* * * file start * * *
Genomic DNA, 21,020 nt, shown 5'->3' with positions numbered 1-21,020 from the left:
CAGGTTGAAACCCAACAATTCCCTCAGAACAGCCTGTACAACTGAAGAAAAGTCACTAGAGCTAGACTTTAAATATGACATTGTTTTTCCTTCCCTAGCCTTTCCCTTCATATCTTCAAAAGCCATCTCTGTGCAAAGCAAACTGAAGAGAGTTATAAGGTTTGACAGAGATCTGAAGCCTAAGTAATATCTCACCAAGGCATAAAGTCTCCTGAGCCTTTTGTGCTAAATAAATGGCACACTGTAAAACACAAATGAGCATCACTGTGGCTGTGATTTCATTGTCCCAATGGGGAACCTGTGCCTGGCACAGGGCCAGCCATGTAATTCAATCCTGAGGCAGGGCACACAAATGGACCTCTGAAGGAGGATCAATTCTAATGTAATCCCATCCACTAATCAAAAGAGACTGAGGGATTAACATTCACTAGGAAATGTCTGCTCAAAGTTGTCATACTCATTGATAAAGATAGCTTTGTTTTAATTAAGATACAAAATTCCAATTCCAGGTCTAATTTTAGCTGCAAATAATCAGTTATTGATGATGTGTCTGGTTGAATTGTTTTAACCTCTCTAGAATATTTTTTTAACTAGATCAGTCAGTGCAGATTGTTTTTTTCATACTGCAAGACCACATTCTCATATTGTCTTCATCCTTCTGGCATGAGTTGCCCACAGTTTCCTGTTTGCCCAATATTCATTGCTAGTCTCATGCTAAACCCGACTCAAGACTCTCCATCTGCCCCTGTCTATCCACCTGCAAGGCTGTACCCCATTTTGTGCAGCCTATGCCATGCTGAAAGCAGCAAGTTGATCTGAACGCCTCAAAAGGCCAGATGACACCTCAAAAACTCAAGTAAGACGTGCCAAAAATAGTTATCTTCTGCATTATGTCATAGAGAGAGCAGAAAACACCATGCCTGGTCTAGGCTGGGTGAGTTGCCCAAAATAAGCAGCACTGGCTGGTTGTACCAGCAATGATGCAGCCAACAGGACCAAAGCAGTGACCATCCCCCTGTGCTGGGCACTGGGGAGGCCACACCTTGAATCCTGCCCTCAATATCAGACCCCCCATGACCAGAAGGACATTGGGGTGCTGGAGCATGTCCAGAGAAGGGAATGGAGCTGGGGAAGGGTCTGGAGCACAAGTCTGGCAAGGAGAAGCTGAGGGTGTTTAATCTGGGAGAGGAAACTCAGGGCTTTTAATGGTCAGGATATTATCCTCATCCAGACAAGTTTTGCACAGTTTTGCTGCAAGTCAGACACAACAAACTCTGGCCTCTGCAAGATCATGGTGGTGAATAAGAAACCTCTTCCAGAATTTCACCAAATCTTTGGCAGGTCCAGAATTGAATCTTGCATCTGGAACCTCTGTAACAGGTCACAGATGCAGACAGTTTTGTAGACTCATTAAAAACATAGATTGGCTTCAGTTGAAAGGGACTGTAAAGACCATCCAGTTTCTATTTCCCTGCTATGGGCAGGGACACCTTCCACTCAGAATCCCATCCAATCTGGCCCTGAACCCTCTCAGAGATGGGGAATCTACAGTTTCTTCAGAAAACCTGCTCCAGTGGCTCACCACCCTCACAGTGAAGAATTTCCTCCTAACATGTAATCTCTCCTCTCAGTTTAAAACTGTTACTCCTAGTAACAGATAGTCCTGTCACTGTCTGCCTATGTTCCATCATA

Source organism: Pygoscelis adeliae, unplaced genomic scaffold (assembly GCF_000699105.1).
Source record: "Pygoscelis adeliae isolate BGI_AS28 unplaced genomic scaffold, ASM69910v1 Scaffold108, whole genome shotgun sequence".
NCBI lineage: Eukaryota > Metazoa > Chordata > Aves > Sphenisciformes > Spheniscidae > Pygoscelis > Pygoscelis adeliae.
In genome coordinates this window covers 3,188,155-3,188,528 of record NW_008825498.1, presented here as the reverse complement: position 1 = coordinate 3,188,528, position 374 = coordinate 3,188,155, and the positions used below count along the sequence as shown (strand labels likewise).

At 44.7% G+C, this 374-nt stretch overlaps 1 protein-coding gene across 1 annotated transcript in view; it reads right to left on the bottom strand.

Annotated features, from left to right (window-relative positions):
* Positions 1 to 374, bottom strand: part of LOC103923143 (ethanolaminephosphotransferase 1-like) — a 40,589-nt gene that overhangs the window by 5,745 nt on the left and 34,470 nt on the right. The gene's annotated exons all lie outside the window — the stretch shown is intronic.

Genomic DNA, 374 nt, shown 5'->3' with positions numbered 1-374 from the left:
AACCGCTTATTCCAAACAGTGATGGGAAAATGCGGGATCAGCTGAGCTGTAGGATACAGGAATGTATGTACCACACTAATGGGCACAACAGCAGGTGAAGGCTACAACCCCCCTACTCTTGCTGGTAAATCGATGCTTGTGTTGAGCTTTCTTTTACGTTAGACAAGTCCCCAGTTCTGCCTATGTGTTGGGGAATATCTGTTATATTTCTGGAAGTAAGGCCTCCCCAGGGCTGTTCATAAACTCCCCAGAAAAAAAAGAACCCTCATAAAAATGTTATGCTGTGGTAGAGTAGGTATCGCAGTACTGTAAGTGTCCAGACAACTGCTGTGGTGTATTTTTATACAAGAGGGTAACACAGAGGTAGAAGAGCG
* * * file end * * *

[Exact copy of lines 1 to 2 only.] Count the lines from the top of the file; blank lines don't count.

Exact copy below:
Genomic DNA, 21,020 nt, shown 5'->3' with positions numbered 1-21,020 from the left:
CAGGTTGAAACCCAACAATTCCCTCAGAACAGCCTGTACAACTGAAGAAAAGTCACTAGAGCTAGACTTTAAATATGACATTGTTTTTCCTTCCCTAGCCTTTCCCTTCATATCTTCAAAAGCCATCTCTGTGCAAAGCAAACTGAAGAGAGTTATAAGGTTTGACAGAGATCTGAAGCCTAAGTAATATCTCACCAAGGCATAAAGTCTCCTGAGCCTTTTGTGCTAAATAAATGGCACACTGTAAAACACAAATGAGCATCACTGTGGCTGTGATTTCATTGTCCCAATGGGGAACCTGTGCCTGGCACAGGGCCAGCCATGTAATTCAATCCTGAGGCAGGGCACACAAATGGACCTCTGAAGGAGGATCAATTCTAATGTAATCCCATCCACTAATCAAAAGAGACTGAGGGATTAACATTCACTAGGAAATGTCTGCTCAAAGTTGTCATACTCATTGATAAAGATAGCTTTGTTTTAATTAAGATACAAAATTCCAATTCCAGGTCTAATTTTAGCTGCAAATAATCAGTTATTGATGATGTGTCTGGTTGAATTGTTTTAACCTCTCTAGAATATTTTTTTAACTAGATCAGTCAGTGCAGATTGTTTTTTTCATACTGCAAGACCACATTCTCATATTGTCTTCATCCTTCTGGCATGAGTTGCCCACAGTTTCCTGTTTGCCCAATATTCATTGCTAGTCTCATGCTAAACCCGACTCAAGACTCTCCATCTGCCCCTGTCTATCCACCTGCAAGGCTGTACCCCATTTTGTGCAGCCTATGCCATGCTGAAAGCAGCAAGTTGATCTGAACGCCTCAAAAGGCCAGATGACACCTCAAAAACTCAAGTAAGACGTGCCAAAAATAGTTATCTTCTGCATTATGTCATAGAGAGAGCAGAAAACACCATGCCTGGTCTAGGCTGGGTGAGTTGCCCAAAATAAGCAGCACTGGCTGGTTGTACCAGCAATGATGCAGCCAACAGGACCAAAGCAGTGACCATCCCCCTGTGCTGGGCACTGGGGAGGCCACACCTTGAATCCTGCCCTCAATATCAGACCCCCCATGACCAGAAGGACATTGGGGTGCTGGAGCATGTCCAGAGAAGGGAATGGAGCTGGGGAAGGGTCTGGAGCACAAGTCTGGCAAGGAGAAGCTGAGGGTGTTTAATCTGGGAGAGGAAACTCAGGGCTTTTAATGGTCAGGATATTATCCTCATCCAGACAAGTTTTGCACAGTTTTGCTGCAAGTCAGACACAACAAACTCTGGCCTCTGCAAGATCATGGTGGTGAATAAGAAACCTCTTCCAGAATTTCACCAAATCTTTGGCAGGTCCAGAATTGAATCTTGCATCTGGAACCTCTGTAACAGGTCACAGATGCAGACAGTTTTGTAGACTCATTAAAAACATAGATTGGCTTCAGTTGAAAGGGACTGTAAAGACCATCCAGTTTCTATTTCCCTGCTATGGGCAGGGACACCTTCCACTCAGAATCCCATCCAATCTGGCCCTGAACCCTCTCAGAGATGGGGAATCTACAGTTTCTTCAGAAAACCTGCTCCAGTGGCTCACCACCCTCACAGTGAAGAATTTCCTCCTAACATGTAATCTCTCCTCTCAGTTTAAAACTGTTACTCCTAGTAACAGATAGTCCTGTCACTGTCTGCCTATGTTCCATCATA